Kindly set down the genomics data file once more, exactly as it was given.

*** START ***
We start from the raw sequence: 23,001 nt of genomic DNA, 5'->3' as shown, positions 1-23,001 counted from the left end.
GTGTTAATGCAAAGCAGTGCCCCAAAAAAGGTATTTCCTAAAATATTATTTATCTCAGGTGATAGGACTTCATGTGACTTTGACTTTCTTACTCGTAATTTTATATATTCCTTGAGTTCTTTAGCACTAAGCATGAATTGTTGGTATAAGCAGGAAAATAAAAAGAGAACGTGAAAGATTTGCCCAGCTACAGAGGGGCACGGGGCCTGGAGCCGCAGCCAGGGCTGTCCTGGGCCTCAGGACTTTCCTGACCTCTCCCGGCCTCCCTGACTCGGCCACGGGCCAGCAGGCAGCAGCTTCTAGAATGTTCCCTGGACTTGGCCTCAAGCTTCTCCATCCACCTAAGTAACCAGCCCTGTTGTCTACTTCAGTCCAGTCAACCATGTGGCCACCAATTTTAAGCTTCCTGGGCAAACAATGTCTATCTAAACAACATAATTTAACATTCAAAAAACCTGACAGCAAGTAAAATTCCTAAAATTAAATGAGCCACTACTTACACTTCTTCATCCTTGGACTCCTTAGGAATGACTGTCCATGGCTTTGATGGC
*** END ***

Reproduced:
We start from the raw sequence: 23,001 nt of genomic DNA, 5'->3' as shown, positions 1-23,001 counted from the left end.
GTGTTAATGCAAAGCAGTGCCCCAAAAAAGGTATTTCCTAAAATATTATTTATCTCAGGTGATAGGACTTCATGTGACTTTGACTTTCTTACTCGTAATTTTATATATTCCTTGAGTTCTTTAGCACTAAGCATGAATTGTTGGTATAAGCAGGAAAATAAAAAGAGAACGTGAAAGATTTGCCCAGCTACAGAGGGGCACGGGGCCTGGAGCCGCAGCCAGGGCTGTCCTGGGCCTCAGGACTTTCCTGACCTCTCCCGGCCTCCCTGACTCGGCCACGGGCCAGCAGGCAGCAGCTTCTAGAATGTTCCCTGGACTTGGCCTCAAGCTTCTCCATCCACCTAAGTAACCAGCCCTGTTGTCTACTTCAGTCCAGTCAACCATGTGGCCACCAATTTTAAGCTTCCTGGGCAAACAATGTCTATCTAAACAACATAATTTAACATTCAAAAAACCTGACAGCAAGTAAAATTCCTAAAATTAAATGAGCCACTACTTACACTTCTTCATCCTTGGACTCCTTAGGAATGACTGTCCATGGCTTTGATGGC